Leclerc Briant: a house rejuvenated

I was fan of Leclerc Briant wines back in the days when Pascal Leclerc Briant, the fifth generation of the family involved since the house was founded in 1852, ran the business. His father Bertrand was one of the first to move away from the use of chemical fertilisers and pesticides, and Pascal followed the same path, going further when he began experimenting with biodynamic vine cultivation back in 1970 at a time when such methods were very rare in Champagne.

Leclerc Briant: Frédéric Zeimatt and Hervé Jestin

After ten years farming their Cumières vineyards biodynamically, following the 2000 harvest he decided to convert all the house’s vineyards to biodynamic farming. Before his untimely death in October 2010, the company based in Epernay owned around 30 hectares of vineyards, principally in the crus of Cumières, Hautvillers (both highly regarded premiers crus), Damery and Verneuil, all located to the west of Epernay on the northern side of the Marne Valley, making it the largest bio-dynamic producer of champagne in the appellation.

In 1994 Leclerc Briant was one of the first in Champagne to introduce a number of single vineyard wines under the Collection Les Authentiques label: Les Chèvres Pierreuses, Les Crayères and Le Clos des Champions, each was produced on a different terroir in Cumières and these were serious wines. But he never really achieved the recognition he deserved in his lifetime.

Sadly, after Pascal’s death, his four daughters who inherited the estate couldn’t agree on how it should be run and in the end the vineyards were all sold off. One interesting consequence of the splitting up and sale of the holdings Leclerc Briant built up, was it transformed Louis Roederer, which bought half the estate, into the most significant organic and bio-dynamic grape grower in the appellation overnight. Of the remaining 15 hectares, 13 were sold to Lanson-BCC, with BCC CEO Bruno Paillard keeping two for himself. Lanson is already producing an organically certified champagne (its Green Label launched in 2017) using about half this vineyard, but it isn’t known what Paillard is currently doing with his two hectares.

After the sale of the vineyards, in 2012 the Leclerc Briant brand, the winery and cellars in Epernay’s Rue de la Chaude Ruelle and the remaining stock was purchased by the American investor Mark Nunnelly and his wife Denise Dupré. This couple have become better known in Champagne recently as the owners of luxury hotel Royal Champagne in Champillon, which they purchased in 2014 and completely rebuilt and refurbished, re-opening last month (July 2018). Its restaurant and rooms command arguably the best views in all Champagne over steeply sloping vineyards towards Hautvillers.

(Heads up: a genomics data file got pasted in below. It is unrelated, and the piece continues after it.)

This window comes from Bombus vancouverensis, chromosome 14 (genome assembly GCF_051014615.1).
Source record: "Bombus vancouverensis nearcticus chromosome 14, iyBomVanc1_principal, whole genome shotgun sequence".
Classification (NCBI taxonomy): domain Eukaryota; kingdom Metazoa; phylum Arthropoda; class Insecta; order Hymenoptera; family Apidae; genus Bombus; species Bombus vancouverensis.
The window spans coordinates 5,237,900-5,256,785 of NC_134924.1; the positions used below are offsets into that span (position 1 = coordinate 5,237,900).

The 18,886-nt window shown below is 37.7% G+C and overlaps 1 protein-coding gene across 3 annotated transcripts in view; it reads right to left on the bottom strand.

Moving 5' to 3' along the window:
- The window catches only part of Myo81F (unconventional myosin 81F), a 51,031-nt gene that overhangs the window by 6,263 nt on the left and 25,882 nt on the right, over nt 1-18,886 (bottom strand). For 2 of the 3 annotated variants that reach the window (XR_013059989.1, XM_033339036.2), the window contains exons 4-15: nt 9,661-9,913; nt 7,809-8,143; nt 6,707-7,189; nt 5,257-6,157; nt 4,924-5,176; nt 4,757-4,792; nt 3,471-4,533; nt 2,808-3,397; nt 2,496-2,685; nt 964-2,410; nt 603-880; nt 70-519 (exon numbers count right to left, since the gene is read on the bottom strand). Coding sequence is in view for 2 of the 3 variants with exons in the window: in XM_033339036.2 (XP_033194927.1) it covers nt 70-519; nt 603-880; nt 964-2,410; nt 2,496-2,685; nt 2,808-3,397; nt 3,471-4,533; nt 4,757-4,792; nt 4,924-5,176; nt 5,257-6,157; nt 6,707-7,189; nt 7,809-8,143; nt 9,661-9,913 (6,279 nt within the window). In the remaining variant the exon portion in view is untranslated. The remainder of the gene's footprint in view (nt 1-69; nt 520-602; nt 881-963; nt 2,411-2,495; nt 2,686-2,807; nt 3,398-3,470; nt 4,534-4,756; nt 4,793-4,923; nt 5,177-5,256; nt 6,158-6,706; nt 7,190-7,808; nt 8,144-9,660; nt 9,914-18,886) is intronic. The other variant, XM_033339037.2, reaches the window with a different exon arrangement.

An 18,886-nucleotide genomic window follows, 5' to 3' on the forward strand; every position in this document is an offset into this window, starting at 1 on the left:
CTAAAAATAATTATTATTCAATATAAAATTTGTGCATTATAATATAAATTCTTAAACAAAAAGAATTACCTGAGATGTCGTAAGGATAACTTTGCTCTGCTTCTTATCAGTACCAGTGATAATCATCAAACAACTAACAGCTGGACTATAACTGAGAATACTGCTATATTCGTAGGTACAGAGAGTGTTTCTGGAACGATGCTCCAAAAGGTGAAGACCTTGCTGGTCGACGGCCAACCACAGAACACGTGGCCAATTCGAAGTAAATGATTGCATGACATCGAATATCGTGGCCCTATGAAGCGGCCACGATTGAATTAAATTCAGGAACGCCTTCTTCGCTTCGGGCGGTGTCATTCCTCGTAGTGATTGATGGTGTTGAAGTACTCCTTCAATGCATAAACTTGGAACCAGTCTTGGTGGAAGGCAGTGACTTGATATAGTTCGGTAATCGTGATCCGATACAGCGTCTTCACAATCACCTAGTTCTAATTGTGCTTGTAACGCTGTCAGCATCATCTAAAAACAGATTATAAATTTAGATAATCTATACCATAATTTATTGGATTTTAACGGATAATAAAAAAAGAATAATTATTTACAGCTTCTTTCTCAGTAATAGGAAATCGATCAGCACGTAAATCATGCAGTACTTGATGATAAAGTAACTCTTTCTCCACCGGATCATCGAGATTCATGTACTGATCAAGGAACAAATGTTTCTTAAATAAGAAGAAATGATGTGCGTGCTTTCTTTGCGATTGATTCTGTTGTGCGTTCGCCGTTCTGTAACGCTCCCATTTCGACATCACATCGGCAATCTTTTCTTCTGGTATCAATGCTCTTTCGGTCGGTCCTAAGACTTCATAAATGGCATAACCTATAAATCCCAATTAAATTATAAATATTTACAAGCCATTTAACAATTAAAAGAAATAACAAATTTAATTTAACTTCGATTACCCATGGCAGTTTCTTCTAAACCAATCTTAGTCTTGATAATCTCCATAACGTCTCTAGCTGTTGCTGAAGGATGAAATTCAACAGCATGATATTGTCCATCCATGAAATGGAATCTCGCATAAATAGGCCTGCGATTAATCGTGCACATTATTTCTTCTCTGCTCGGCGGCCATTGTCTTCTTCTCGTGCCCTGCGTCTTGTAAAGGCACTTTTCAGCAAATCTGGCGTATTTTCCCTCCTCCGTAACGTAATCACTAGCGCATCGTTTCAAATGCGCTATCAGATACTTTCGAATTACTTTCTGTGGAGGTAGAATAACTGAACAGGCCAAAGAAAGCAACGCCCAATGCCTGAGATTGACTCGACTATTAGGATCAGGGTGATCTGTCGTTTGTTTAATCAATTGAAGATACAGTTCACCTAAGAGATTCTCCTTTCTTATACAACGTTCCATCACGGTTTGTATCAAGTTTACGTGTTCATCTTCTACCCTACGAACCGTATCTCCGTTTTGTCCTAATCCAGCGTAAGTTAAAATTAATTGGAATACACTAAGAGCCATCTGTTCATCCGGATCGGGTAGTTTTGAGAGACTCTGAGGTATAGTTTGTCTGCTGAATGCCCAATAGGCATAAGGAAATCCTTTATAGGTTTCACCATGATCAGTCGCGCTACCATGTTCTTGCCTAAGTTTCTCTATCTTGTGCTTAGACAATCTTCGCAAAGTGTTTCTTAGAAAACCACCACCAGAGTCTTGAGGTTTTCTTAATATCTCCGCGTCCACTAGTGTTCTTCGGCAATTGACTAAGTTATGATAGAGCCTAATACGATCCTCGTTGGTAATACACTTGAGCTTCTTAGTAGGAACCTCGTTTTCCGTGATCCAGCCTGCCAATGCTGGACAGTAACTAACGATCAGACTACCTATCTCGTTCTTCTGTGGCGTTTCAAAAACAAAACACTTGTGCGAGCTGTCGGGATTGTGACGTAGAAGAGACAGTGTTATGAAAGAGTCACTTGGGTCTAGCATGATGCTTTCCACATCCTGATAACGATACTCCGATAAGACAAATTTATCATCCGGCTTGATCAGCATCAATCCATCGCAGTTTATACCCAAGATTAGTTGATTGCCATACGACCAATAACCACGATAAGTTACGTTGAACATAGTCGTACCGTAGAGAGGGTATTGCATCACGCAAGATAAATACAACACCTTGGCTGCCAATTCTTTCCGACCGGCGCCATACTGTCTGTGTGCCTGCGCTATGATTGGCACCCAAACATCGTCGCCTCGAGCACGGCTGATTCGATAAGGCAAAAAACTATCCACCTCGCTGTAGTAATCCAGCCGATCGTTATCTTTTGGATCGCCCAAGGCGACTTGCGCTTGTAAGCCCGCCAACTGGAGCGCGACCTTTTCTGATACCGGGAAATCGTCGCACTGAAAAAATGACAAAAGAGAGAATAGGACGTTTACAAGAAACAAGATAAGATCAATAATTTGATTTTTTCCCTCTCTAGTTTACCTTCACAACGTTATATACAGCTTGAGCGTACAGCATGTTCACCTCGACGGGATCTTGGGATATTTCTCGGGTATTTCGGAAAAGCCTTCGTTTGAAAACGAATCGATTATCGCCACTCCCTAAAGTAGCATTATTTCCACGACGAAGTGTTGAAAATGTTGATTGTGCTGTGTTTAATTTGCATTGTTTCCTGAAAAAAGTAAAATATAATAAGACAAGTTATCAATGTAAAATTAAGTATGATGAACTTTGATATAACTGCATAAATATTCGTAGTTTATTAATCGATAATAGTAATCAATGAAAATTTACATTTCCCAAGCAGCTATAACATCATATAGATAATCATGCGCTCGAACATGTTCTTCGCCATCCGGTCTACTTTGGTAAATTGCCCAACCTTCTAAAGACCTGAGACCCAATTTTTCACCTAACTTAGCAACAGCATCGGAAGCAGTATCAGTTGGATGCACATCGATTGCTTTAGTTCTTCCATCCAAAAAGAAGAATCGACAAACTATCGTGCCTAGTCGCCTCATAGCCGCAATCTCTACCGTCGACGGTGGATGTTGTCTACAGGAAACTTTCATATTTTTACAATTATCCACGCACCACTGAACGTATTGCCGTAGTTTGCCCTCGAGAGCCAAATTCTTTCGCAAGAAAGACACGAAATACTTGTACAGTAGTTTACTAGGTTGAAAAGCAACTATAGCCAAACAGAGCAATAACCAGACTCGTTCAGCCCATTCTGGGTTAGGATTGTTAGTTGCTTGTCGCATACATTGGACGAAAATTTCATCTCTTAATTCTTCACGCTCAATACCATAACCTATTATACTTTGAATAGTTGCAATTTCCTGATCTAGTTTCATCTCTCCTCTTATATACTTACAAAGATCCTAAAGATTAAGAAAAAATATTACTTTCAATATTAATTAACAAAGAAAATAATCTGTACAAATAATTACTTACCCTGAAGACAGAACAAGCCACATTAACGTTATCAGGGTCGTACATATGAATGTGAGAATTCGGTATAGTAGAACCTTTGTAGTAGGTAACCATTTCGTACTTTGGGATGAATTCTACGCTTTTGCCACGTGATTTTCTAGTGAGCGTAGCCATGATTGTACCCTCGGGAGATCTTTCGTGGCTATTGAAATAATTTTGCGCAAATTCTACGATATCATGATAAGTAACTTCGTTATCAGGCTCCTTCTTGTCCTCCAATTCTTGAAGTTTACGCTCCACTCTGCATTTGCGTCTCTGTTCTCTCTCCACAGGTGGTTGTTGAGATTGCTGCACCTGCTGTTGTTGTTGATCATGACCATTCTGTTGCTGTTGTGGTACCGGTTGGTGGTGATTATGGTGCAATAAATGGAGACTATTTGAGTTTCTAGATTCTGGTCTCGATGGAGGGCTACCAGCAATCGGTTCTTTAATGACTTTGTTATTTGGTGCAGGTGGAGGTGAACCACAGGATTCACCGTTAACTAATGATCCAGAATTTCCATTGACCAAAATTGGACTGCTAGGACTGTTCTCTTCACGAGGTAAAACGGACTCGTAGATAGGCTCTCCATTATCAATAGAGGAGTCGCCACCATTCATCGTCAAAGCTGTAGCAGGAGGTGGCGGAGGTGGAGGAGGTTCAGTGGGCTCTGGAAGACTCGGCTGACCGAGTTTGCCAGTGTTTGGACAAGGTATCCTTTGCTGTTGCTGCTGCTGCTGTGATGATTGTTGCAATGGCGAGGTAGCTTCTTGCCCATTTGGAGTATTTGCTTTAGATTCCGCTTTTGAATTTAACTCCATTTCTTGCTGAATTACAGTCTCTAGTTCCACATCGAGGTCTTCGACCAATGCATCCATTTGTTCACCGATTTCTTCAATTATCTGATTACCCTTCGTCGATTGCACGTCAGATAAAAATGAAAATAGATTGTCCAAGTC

At Leclerc Briant they made the wise choice at the outset of making Hervé Jestin, already an experienced bio-dynamic winemaker, the temporary manager of operations. Jestin, who has wide winemaking experience on the international stage including Russian sparkling giant Abrau-Durso and one of England’s finest fizzes, Hambledon Vineyard in Hampshire, had worked with Pascal Leclerc Briant in an advisory capacity for a few years, so he knew the wines. Soon after Frédéric Zeimatt was made general manger, bringing 20 years of experience at Moët & Chandon to the table.

Frédéric Zeimatt

As well as an early involvement in the renovation of Royal Champagne, Zeimatt has overseen the complete refurbishment of the Leclerc Briant cellars and offices on opposite sides of the road in Rue de la Chaude Ruelle — it was a building site last time I visited in November 2015 — and the opening of a new wine shop and five chic guest rooms in April 2017 on Epernay’s Avenue de Champagne.

The range I tasted back in 2015 with Hervé and Frédéric were cuvées based on the first commercial harvest of the new regime, 2012, not a bad vintage to start with. They were all made from biodynamically farmed fruit, vinified and aged in oak barrels and disgorged in June 2015. Of the Brut Réserve, a blend of 65% Meunier, 20% Pinot Noir and 15% Chardonnay, with a very low, Extra Brut, dosage of just 2gm/l, my notes say: while still youthful, deep intensity, buttery note and spicy. Noticeably saline.

‘La Croisette’ is produced from a tiny 0.6ha parcel of land just behind the winery

We also taste the all Chardonnay 2012 based ‘La Croisette’, produced from a tiny 0.6ha parcel of land just behind the winery in Epernay, which has been farmed biodynamically for 40 years with no chemical products put on it. A wine outside most people’s understanding of what Champagne is. Lively and fresh, with a marked savoury note bringing warmth and spice to the mid-palate, there’s also an exotic fruit element.

Leclerc Briant Brut Réserve